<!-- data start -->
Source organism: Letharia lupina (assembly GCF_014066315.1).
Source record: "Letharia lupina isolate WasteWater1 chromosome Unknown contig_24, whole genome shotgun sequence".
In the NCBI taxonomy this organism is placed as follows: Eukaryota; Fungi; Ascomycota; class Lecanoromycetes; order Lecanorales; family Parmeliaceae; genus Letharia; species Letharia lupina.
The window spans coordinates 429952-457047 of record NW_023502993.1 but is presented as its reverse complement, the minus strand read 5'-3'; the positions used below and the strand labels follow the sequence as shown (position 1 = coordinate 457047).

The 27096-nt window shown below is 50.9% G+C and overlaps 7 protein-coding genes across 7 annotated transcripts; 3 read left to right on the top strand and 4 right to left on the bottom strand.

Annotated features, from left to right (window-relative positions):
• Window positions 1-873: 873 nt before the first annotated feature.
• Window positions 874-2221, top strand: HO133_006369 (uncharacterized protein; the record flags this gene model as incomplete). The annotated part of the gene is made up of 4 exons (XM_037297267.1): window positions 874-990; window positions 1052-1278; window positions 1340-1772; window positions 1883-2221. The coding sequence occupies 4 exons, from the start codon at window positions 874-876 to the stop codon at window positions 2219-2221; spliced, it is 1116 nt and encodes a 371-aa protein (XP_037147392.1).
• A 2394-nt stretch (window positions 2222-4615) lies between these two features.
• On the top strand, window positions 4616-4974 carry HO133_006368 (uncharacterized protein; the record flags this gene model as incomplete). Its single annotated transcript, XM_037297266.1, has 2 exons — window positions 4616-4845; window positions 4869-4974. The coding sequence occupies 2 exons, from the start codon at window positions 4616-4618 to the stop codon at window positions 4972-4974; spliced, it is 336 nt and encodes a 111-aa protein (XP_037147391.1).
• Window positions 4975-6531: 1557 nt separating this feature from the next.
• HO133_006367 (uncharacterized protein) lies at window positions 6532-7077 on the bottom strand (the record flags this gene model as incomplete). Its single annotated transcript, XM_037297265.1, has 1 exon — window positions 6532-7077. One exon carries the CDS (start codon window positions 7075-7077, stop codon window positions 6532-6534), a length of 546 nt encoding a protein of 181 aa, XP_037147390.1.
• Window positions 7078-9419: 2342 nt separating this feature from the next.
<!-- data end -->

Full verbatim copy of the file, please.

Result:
Source organism: Letharia lupina (assembly GCF_014066315.1).
Source record: "Letharia lupina isolate WasteWater1 chromosome Unknown contig_24, whole genome shotgun sequence".
In the NCBI taxonomy this organism is placed as follows: Eukaryota; Fungi; Ascomycota; class Lecanoromycetes; order Lecanorales; family Parmeliaceae; genus Letharia; species Letharia lupina.
The window spans coordinates 429952-457047 of record NW_023502993.1 but is presented as its reverse complement, the minus strand read 5'-3'; the positions used below and the strand labels follow the sequence as shown (position 1 = coordinate 457047).

The 27096-nt window shown below is 50.9% G+C and overlaps 7 protein-coding genes across 7 annotated transcripts; 3 read left to right on the top strand and 4 right to left on the bottom strand.

Annotated features, from left to right (window-relative positions):
• Window positions 1-873: 873 nt before the first annotated feature.
• Window positions 874-2221, top strand: HO133_006369 (uncharacterized protein; the record flags this gene model as incomplete). The annotated part of the gene is made up of 4 exons (XM_037297267.1): window positions 874-990; window positions 1052-1278; window positions 1340-1772; window positions 1883-2221. The coding sequence occupies 4 exons, from the start codon at window positions 874-876 to the stop codon at window positions 2219-2221; spliced, it is 1116 nt and encodes a 371-aa protein (XP_037147392.1).
• A 2394-nt stretch (window positions 2222-4615) lies between these two features.
• On the top strand, window positions 4616-4974 carry HO133_006368 (uncharacterized protein; the record flags this gene model as incomplete). Its single annotated transcript, XM_037297266.1, has 2 exons — window positions 4616-4845; window positions 4869-4974. The coding sequence occupies 2 exons, from the start codon at window positions 4616-4618 to the stop codon at window positions 4972-4974; spliced, it is 336 nt and encodes a 111-aa protein (XP_037147391.1).
• Window positions 4975-6531: 1557 nt separating this feature from the next.
• HO133_006367 (uncharacterized protein) lies at window positions 6532-7077 on the bottom strand (the record flags this gene model as incomplete). Its single annotated transcript, XM_037297265.1, has 1 exon — window positions 6532-7077. One exon carries the CDS (start codon window positions 7075-7077, stop codon window positions 6532-6534), a length of 546 nt encoding a protein of 181 aa, XP_037147390.1.
• Window positions 7078-9419: 2342 nt separating this feature from the next.